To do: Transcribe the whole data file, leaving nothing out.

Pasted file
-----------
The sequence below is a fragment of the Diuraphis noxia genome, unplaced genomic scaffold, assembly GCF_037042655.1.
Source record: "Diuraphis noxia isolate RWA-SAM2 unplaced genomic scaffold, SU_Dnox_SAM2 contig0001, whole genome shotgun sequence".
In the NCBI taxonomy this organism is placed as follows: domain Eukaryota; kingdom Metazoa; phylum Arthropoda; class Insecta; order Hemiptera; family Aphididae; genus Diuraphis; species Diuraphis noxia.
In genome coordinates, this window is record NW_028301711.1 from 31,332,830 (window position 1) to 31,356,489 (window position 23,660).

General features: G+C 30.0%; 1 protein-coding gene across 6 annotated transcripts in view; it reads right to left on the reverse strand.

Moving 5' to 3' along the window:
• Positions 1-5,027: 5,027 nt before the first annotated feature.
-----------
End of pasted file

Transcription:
The sequence below is a fragment of the Diuraphis noxia genome, unplaced genomic scaffold, assembly GCF_037042655.1.
Source record: "Diuraphis noxia isolate RWA-SAM2 unplaced genomic scaffold, SU_Dnox_SAM2 contig0001, whole genome shotgun sequence".
In the NCBI taxonomy this organism is placed as follows: domain Eukaryota; kingdom Metazoa; phylum Arthropoda; class Insecta; order Hemiptera; family Aphididae; genus Diuraphis; species Diuraphis noxia.
In genome coordinates, this window is record NW_028301711.1 from 31,332,830 (window position 1) to 31,356,489 (window position 23,660).

General features: G+C 30.0%; 1 protein-coding gene across 6 annotated transcripts in view; it reads right to left on the reverse strand.

Moving 5' to 3' along the window:
• Positions 1-5,027: 5,027 nt before the first annotated feature.